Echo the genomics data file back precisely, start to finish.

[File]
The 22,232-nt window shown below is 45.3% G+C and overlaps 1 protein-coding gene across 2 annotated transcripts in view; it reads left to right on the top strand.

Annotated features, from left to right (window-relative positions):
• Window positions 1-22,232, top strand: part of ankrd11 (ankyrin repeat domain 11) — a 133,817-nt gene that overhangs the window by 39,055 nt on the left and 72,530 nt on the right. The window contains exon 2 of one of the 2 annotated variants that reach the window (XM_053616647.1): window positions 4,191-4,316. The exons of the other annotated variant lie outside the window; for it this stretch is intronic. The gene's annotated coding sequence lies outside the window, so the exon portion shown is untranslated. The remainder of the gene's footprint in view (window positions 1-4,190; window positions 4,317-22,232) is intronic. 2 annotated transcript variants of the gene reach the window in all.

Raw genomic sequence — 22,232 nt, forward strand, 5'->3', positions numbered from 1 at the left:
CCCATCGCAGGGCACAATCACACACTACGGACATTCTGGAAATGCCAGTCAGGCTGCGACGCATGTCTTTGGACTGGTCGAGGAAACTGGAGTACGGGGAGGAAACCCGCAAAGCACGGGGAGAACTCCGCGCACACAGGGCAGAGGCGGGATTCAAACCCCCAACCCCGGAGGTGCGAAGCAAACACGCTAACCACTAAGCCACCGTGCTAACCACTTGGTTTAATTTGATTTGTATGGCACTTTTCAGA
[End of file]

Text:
The 22,232-nt window shown below is 45.3% G+C and overlaps 1 protein-coding gene across 2 annotated transcripts in view; it reads left to right on the top strand.

Annotated features, from left to right (window-relative positions):
• Window positions 1-22,232, top strand: part of ankrd11 (ankyrin repeat domain 11) — a 133,817-nt gene that overhangs the window by 39,055 nt on the left and 72,530 nt on the right. The window contains exon 2 of one of the 2 annotated variants that reach the window (XM_053616647.1): window positions 4,191-4,316. The exons of the other annotated variant lie outside the window; for it this stretch is intronic. The gene's annotated coding sequence lies outside the window, so the exon portion shown is untranslated. The remainder of the gene's footprint in view (window positions 1-4,190; window positions 4,317-22,232) is intronic. 2 annotated transcript variants of the gene reach the window in all.

Raw genomic sequence — 22,232 nt, forward strand, 5'->3', positions numbered from 1 at the left:
CCCATCGCAGGGCACAATCACACACTACGGACATTCTGGAAATGCCAGTCAGGCTGCGACGCATGTCTTTGGACTGGTCGAGGAAACTGGAGTACGGGGAGGAAACCCGCAAAGCACGGGGAGAACTCCGCGCACACAGGGCAGAGGCGGGATTCAAACCCCCAACCCCGGAGGTGCGAAGCAAACACGCTAACCACTAAGCCACCGTGCTAACCACTTGGTTTAATTTGATTTGTATGGCACTTTTCAGA